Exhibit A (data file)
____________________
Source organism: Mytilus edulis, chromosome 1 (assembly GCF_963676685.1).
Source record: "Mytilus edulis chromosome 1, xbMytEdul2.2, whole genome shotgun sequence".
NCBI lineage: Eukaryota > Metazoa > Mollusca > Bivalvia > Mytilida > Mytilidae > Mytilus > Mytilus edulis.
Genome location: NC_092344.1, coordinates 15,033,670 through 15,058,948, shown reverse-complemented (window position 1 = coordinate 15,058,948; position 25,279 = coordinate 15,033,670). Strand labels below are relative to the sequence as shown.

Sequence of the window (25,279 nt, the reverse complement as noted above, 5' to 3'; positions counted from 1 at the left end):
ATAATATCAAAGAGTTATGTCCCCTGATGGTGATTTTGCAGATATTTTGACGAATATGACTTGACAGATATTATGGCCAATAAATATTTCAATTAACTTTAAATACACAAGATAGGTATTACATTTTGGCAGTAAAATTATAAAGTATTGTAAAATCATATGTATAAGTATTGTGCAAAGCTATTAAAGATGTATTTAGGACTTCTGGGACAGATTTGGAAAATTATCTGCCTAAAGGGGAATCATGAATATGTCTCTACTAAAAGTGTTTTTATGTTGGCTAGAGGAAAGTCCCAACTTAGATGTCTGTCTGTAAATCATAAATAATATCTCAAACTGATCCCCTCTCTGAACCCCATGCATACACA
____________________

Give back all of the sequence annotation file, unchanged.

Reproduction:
Source organism: Mytilus edulis, chromosome 1 (assembly GCF_963676685.1).
Source record: "Mytilus edulis chromosome 1, xbMytEdul2.2, whole genome shotgun sequence".
NCBI lineage: Eukaryota > Metazoa > Mollusca > Bivalvia > Mytilida > Mytilidae > Mytilus > Mytilus edulis.
Genome location: NC_092344.1, coordinates 15,033,670 through 15,058,948, shown reverse-complemented (window position 1 = coordinate 15,058,948; position 25,279 = coordinate 15,033,670). Strand labels below are relative to the sequence as shown.

Sequence of the window (25,279 nt, the reverse complement as noted above, 5' to 3'; positions counted from 1 at the left end):
ATAATATCAAAGAGTTATGTCCCCTGATGGTGATTTTGCAGATATTTTGACGAATATGACTTGACAGATATTATGGCCAATAAATATTTCAATTAACTTTAAATACACAAGATAGGTATTACATTTTGGCAGTAAAATTATAAAGTATTGTAAAATCATATGTATAAGTATTGTGCAAAGCTATTAAAGATGTATTTAGGACTTCTGGGACAGATTTGGAAAATTATCTGCCTAAAGGGGAATCATGAATATGTCTCTACTAAAAGTGTTTTTATGTTGGCTAGAGGAAAGTCCCAACTTAGATGTCTGTCTGTAAATCATAAATAATATCTCAAACTGATCCCCTCTCTGAACCCCATGCATACACA